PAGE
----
Hong Kong, South Korea and Japan are the world leaders in connecting homes via fibre optics, according to a global ranking of fibre-to-the-home (FTTH) market penetration.
The ranking was issued jointly by the FTTH councils of Asia-Pacific, Europe and North America.
The first official ranking of FTTH deployments in the world's economies found that 21.2 per cent of homes in Hong Kong are wired with FTTH, followed by South Korea at 19.6 per cent and Japan at 16.3 per cent.
Scandinavian countries occupy the next three positions, with Sweden at 7.2 per cent, Denmark at 2.9 per cent and Norway at 2.5 per cent.
Taiwan, Italy, China, The Netherlands and the US round out the top 11 economies, with penetration rates of between 1.4 and one per cent.
The three regional FTTH councils joined together to create the ranking to provide the telecoms industry, governments and regulators with a unique snapshot of international fibre access penetration.
Shoichi Hanatani, president of the Asia-Pacific FTTH Council, said: "For the first time we have a tool to monitor the [global] transition from legacy copper loops to powerful new optical fibre access networks."
The ranking follows the unified definition of FTTH announced by the three councils last year which formed the basis for recent market research by each council.
For completeness and accuracy the ranking includes FTTH and fibre-to-the-building. Copper-based broadband access technologies (DSL, FTT-Curb, FTT-Node) are not included.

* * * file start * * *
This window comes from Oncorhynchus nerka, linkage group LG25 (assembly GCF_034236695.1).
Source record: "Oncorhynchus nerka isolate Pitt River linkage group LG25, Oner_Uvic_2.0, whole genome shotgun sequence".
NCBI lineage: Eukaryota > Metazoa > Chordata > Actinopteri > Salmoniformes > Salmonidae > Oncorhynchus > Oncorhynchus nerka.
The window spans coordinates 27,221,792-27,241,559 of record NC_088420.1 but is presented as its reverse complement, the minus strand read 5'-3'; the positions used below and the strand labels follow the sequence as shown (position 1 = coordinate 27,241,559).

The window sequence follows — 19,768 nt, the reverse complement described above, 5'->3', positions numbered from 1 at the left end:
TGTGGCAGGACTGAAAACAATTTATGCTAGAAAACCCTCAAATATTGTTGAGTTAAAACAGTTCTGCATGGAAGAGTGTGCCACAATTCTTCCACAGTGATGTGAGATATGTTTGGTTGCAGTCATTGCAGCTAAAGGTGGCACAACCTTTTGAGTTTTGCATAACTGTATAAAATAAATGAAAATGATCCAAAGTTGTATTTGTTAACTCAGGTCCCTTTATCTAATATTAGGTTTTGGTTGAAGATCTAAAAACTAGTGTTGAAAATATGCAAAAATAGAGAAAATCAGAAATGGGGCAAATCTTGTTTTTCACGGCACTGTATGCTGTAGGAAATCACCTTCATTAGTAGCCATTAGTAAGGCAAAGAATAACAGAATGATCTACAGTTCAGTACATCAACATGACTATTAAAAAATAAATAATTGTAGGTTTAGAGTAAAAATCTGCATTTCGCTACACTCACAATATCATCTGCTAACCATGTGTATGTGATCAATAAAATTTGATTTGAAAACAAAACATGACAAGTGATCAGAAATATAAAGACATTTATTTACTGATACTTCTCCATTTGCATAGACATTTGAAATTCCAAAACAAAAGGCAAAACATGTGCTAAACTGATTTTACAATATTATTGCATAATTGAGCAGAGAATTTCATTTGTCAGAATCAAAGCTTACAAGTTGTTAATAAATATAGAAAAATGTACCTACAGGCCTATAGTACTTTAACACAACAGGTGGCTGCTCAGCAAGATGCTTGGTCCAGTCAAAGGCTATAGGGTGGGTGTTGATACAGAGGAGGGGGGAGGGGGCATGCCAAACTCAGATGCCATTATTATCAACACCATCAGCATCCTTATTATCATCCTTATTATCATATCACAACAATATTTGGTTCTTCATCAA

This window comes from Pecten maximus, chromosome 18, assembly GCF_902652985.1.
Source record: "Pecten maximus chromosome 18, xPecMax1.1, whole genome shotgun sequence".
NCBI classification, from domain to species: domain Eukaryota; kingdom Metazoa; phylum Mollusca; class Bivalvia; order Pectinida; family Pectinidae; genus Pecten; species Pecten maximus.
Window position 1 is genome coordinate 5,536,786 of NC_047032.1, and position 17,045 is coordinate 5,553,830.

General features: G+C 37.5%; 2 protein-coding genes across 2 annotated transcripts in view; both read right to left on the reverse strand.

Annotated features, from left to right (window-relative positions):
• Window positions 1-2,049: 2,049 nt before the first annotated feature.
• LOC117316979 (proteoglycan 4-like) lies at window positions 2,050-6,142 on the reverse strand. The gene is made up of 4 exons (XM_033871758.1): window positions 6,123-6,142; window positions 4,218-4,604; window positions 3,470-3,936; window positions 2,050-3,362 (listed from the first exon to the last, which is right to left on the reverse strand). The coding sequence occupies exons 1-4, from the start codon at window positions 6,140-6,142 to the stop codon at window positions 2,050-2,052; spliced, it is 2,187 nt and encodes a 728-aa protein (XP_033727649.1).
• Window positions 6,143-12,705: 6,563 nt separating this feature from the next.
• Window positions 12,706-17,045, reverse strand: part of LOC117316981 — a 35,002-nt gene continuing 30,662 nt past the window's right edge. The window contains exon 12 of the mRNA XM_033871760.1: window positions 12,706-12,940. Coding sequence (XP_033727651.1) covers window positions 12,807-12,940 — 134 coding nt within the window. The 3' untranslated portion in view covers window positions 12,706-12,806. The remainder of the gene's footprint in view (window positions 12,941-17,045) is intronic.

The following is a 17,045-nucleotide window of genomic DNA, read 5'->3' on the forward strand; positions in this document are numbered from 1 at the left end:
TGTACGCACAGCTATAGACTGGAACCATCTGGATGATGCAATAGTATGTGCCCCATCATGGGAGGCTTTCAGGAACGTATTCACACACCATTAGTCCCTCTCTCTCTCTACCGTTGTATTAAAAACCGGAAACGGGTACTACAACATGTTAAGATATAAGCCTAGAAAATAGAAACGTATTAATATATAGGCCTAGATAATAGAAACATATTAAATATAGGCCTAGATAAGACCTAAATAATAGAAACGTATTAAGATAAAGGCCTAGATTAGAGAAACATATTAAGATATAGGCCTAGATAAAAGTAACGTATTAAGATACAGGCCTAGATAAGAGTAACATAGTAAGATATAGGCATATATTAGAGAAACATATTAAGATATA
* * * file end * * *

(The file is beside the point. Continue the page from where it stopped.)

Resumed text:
"By pooling the data from three regional market studies, the information completes a dedicated resource for global telecoms professionals to compare industry research from different regions of the world, and open some eyes to the wider FTTH picture," said Joeri Van Bogaert, president of the FTTH council in Europe.
"This will be useful in monitoring the success of government and regulatory policy in supporting the historical transition to fibre-based broadband."
Joe Savage, president of the FTTH Council in North America, added: "It is now evident which countries are FTTH leaders and which are laggards.
"What is most interesting is how the leading economies in FTTH penetration are also those with clear public policies aimed at promoting deployment of next-generation broadband networks as a matter of strategic national importance. "
The councils will update and reissue the rankings on an annual basis, and work jointly to further refine the research methods to provide more in-depth information.
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